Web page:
Jonathan Monk was born in Leicester in 1969 and lives and works in Berlin. He has a BFA from Leicester Polytechnic (1988) and an MFA from Glasgow School of Art (1991). Solo exhibitions have been held at the CCA Tel Aviv, Israel (2019); Zentrum für Zeitgenössische Kunst, Berlin, Germany (2019); Vox, Montreal, Canada (2017); The Gallery at De Montfort University, Leicester, UK (2017); Kunsthaus Baselland, Muttenz, Switzerland (2016); Museo d’Arte Contemporanea di Roma, Rome, Italy (2015); Irish Museum of Modern Art (IMMA), Dublin, Ireland (2014); Centro De Arte Contemporáneo (CAC) Málaga, Spain (2013); Kunstraum Dornbirn, Austria (2013); Palais de Tokyo and Musee d’Art Moderne, Paris, France (2008); Kunstverein Hannover, Hannover, Germany (2006); Institute of Contemporary Art, London, UK (2005); and Museum Kunst Palest, Dusseldorf, Germany (2003). His work has been included in many group exhibitions, including the Whitney Biennial (2006), the 50th and 53rd Venice Biennales (2003, 2009), Berlin Biennale (2001) and Taipei Biennial (2000). He was awarded the Prix du Quartier Des Bains, Geneva in 2012.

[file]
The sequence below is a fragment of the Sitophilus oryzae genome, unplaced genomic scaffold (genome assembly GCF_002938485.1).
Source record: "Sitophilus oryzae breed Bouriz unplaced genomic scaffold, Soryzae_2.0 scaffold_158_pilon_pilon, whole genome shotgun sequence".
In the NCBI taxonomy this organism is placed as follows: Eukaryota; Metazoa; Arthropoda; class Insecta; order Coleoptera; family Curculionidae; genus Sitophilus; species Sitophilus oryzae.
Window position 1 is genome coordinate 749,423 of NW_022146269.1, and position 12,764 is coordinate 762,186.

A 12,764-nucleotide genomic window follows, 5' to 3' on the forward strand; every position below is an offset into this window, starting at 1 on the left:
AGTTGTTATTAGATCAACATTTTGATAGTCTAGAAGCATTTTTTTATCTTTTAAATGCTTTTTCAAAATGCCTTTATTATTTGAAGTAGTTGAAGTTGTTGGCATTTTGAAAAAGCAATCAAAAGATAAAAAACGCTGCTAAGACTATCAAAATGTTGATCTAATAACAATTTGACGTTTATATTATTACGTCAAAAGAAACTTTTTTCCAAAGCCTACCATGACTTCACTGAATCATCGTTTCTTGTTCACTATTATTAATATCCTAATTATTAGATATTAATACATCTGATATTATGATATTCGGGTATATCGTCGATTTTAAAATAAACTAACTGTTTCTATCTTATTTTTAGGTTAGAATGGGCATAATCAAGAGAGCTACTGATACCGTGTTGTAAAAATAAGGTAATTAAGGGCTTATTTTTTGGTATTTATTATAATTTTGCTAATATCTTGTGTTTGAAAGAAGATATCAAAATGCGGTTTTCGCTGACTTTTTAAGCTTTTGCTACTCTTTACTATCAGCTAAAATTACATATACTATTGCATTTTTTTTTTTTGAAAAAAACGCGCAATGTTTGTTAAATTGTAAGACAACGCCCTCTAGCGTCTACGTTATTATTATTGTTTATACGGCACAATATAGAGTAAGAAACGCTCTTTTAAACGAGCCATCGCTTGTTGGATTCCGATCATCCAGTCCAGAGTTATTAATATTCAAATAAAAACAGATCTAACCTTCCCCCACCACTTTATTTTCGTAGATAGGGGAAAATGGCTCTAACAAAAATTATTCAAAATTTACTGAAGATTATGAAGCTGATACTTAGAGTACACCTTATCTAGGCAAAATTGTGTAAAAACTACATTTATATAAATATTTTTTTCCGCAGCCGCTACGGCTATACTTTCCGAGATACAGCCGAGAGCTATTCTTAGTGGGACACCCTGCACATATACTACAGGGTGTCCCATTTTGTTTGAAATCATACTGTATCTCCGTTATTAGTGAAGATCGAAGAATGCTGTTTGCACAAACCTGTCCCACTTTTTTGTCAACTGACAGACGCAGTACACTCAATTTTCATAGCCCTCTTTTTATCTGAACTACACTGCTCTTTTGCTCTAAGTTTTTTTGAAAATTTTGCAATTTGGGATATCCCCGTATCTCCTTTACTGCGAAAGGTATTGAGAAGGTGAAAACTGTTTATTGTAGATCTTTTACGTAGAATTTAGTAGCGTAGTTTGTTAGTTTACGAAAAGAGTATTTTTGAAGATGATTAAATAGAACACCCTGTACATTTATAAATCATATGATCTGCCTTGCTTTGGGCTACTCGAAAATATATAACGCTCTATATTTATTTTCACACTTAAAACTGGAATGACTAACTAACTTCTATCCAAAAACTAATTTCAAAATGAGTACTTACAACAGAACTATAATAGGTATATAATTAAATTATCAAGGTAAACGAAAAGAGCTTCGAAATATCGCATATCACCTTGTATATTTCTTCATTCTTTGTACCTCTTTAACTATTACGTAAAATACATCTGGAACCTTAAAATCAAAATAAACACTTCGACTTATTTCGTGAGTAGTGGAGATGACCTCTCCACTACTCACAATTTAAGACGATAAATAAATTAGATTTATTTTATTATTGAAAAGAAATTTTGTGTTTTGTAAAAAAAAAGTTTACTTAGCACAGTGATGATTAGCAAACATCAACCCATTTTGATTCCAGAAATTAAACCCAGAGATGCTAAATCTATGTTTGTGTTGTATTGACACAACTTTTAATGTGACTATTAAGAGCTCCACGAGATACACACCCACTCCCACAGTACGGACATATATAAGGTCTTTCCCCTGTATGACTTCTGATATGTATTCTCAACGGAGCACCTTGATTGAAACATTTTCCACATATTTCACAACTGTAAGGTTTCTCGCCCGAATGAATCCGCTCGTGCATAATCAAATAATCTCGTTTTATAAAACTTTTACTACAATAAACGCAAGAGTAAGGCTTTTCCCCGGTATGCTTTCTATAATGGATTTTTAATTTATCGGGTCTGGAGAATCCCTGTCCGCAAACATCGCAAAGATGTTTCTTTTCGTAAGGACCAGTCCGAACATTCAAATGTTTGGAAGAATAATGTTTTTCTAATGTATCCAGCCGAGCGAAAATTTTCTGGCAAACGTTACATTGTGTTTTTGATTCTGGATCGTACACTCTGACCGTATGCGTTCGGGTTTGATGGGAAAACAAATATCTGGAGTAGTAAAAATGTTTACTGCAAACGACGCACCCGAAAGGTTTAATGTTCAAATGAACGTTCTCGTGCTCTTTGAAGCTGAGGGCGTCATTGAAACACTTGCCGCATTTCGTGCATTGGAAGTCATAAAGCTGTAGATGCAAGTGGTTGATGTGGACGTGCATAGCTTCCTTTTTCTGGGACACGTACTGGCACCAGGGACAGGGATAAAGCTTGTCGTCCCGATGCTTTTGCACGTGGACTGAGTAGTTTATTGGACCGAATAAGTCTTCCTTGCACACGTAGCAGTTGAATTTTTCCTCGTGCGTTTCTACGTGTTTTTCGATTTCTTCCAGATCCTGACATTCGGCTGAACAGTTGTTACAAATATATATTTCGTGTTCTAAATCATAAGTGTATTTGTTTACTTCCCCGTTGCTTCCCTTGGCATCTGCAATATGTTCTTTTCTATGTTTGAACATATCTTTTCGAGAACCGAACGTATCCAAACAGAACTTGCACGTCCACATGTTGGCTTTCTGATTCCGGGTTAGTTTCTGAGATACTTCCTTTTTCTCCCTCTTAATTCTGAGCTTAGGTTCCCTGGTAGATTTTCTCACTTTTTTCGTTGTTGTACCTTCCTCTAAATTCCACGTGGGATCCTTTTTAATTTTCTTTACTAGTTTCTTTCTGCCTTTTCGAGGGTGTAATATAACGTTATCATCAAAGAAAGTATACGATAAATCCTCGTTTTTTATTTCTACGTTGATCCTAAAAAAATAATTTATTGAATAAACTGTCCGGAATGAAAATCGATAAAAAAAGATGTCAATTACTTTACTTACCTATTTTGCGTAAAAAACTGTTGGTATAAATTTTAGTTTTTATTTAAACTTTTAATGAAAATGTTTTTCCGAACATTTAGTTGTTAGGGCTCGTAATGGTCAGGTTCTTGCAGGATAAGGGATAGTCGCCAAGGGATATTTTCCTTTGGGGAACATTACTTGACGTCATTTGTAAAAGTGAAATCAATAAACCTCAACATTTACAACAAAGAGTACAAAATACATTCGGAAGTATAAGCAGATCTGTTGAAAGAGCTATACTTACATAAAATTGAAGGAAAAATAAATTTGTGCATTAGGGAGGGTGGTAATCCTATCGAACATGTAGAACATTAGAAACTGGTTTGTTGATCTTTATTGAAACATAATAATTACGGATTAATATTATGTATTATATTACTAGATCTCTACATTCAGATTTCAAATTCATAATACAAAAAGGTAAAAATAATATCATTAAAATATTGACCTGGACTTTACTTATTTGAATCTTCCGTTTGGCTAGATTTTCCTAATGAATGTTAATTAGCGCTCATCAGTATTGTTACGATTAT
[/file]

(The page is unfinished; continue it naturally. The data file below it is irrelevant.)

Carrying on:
Vittoria Bonifati is a curator based in Rome. She is the artistic director of Villa Lontana, an independent project space initiated in 2018 in collaboration with Jo Melvin. Her research focuses on ancient and contemporary practices both in the field of visual arts and sound. In 2019 she founded the music label Villa Lontana Records (co-runned with Michele Ferrari) focused on archival and unreleased material from the electronic avant-garde and contemporary sound-art scene. She curates the ongoing film program 16MM RUN at the MACRO Museum in Rome, featuring avant-garde and experimental films from the ’60s, ’70s, and ’80s in 16mm format. Recent projects include the ten-year-long exhibition The Colours of Antiquity at the Capitoline Museums in Rome, La Terra delle Sirene Public Program at the Madre Museum in Naples and Sirenland part of the Italian Pavilion at the 18th International Biennial of Architecture in Venice. Her most recent writings have been published on Octopus Notes, an annual journal of critical and academic essays. Vittoria Bonifati is on the board of Flat Time House, London. She holds a BA in Art History from La Sapienza University of Rome and an MA in Curating Contemporary Art at the Royal College of Art, London.